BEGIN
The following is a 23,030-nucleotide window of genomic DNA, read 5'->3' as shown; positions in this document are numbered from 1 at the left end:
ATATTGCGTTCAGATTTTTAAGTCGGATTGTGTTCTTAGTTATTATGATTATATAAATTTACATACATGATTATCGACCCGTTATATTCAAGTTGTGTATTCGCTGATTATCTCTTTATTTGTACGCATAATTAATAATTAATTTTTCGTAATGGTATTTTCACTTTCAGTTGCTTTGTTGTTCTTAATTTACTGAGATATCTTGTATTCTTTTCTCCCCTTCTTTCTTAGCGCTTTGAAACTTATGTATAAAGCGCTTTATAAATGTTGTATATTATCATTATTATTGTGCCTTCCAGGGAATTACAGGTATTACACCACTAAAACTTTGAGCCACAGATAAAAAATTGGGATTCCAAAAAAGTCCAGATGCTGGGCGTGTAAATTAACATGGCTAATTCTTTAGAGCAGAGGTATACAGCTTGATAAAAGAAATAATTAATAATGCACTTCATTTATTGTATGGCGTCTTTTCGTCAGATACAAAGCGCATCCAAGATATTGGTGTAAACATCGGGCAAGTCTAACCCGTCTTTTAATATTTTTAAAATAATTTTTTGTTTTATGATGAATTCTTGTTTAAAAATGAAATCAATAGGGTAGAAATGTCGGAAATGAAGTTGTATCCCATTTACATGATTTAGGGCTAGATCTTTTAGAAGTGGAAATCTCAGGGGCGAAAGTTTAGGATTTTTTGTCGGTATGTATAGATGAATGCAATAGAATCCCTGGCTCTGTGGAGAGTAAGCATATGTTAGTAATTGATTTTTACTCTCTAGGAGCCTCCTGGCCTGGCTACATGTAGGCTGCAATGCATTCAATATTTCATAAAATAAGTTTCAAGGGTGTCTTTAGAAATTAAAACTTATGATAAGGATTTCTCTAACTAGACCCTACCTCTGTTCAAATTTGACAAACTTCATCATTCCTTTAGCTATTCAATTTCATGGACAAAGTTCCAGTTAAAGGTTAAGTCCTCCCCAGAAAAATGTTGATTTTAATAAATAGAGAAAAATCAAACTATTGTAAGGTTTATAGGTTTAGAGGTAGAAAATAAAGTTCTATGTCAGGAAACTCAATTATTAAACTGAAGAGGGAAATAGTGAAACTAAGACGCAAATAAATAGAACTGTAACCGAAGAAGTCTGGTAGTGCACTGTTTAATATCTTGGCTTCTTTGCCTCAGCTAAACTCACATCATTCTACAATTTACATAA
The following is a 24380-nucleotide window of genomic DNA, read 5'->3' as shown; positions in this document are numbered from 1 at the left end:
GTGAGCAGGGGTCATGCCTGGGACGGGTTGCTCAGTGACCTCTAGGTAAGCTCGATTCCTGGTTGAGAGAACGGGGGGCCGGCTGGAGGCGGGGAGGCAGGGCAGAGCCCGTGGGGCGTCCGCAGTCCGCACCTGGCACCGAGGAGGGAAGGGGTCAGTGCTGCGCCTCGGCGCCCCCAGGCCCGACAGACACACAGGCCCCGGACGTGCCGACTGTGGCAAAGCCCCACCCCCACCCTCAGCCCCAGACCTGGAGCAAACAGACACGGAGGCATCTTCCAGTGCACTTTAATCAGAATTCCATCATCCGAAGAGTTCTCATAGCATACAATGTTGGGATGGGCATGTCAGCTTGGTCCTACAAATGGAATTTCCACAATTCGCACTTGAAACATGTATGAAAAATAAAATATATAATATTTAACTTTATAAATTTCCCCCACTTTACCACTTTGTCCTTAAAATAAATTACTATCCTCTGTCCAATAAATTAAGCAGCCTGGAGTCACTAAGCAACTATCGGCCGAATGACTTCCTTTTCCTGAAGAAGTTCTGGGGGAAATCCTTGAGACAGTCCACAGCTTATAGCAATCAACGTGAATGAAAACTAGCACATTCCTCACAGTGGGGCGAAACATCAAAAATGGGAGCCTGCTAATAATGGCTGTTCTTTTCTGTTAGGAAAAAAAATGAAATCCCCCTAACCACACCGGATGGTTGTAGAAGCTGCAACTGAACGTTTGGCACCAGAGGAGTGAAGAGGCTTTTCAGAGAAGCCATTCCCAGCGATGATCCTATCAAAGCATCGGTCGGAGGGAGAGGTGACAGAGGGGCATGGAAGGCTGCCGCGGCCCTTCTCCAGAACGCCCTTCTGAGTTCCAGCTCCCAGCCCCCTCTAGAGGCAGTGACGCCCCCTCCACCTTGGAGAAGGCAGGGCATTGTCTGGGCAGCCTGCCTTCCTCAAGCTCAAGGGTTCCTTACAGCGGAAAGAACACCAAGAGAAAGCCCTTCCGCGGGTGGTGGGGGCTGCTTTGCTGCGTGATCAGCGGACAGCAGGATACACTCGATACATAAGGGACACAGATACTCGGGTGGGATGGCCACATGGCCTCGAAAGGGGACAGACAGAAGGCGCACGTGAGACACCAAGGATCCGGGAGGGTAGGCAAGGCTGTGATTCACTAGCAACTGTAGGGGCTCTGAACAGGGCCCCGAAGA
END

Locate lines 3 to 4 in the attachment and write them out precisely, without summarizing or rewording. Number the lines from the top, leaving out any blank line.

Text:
The following is a 24380-nucleotide window of genomic DNA, read 5'->3' as shown; positions in this document are numbered from 1 at the left end:
GTGAGCAGGGGTCATGCCTGGGACGGGTTGCTCAGTGACCTCTAGGTAAGCTCGATTCCTGGTTGAGAGAACGGGGGGCCGGCTGGAGGCGGGGAGGCAGGGCAGAGCCCGTGGGGCGTCCGCAGTCCGCACCTGGCACCGAGGAGGGAAGGGGTCAGTGCTGCGCCTCGGCGCCCCCAGGCCCGACAGACACACAGGCCCCGGACGTGCCGACTGTGGCAAAGCCCCACCCCCACCCTCAGCCCCAGACCTGGAGCAAACAGACACGGAGGCATCTTCCAGTGCACTTTAATCAGAATTCCATCATCCGAAGAGTTCTCATAGCATACAATGTTGGGATGGGCATGTCAGCTTGGTCCTACAAATGGAATTTCCACAATTCGCACTTGAAACATGTATGAAAAATAAAATATATAATATTTAACTTTATAAATTTCCCCCACTTTACCACTTTGTCCTTAAAATAAATTACTATCCTCTGTCCAATAAATTAAGCAGCCTGGAGTCACTAAGCAACTATCGGCCGAATGACTTCCTTTTCCTGAAGAAGTTCTGGGGGAAATCCTTGAGACAGTCCACAGCTTATAGCAATCAACGTGAATGAAAACTAGCACATTCCTCACAGTGGGGCGAAACATCAAAAATGGGAGCCTGCTAATAATGGCTGTTCTTTTCTGTTAGGAAAAAAAATGAAATCCCCCTAACCACACCGGATGGTTGTAGAAGCTGCAACTGAACGTTTGGCACCAGAGGAGTGAAGAGGCTTTTCAGAGAAGCCATTCCCAGCGATGATCCTATCAAAGCATCGGTCGGAGGGAGAGGTGACAGAGGGGCATGGAAGGCTGCCGCGGCCCTTCTCCAGAACGCCCTTCTGAGTTCCAGCTCCCAGCCCCCTCTAGAGGCAGTGACGCCCCCTCCACCTTGGAGAAGGCAGGGCATTGTCTGGGCAGCCTGCCTTCCTCAAGCTCAAGGGTTCCTTACAGCGGAAAGAACACCAAGAGAAAGCCCTTCCGCGGGTGGTGGGGGCTGCTTTGCTGCGTGATCAGCGGACAGCAGGATACACTCGATACATAAGGGACACAGATACTCGGGTGGGATGGCCACATGGCCTCGAAAGGGGACAGACAGAAGGCGCACGTGAGACACCAAGGATCCGGGAGGGTAGGCAAGGCTGTGATTCACTAGCAACTGTAGGGGCTCTGAACAGGGCCCCGAAGA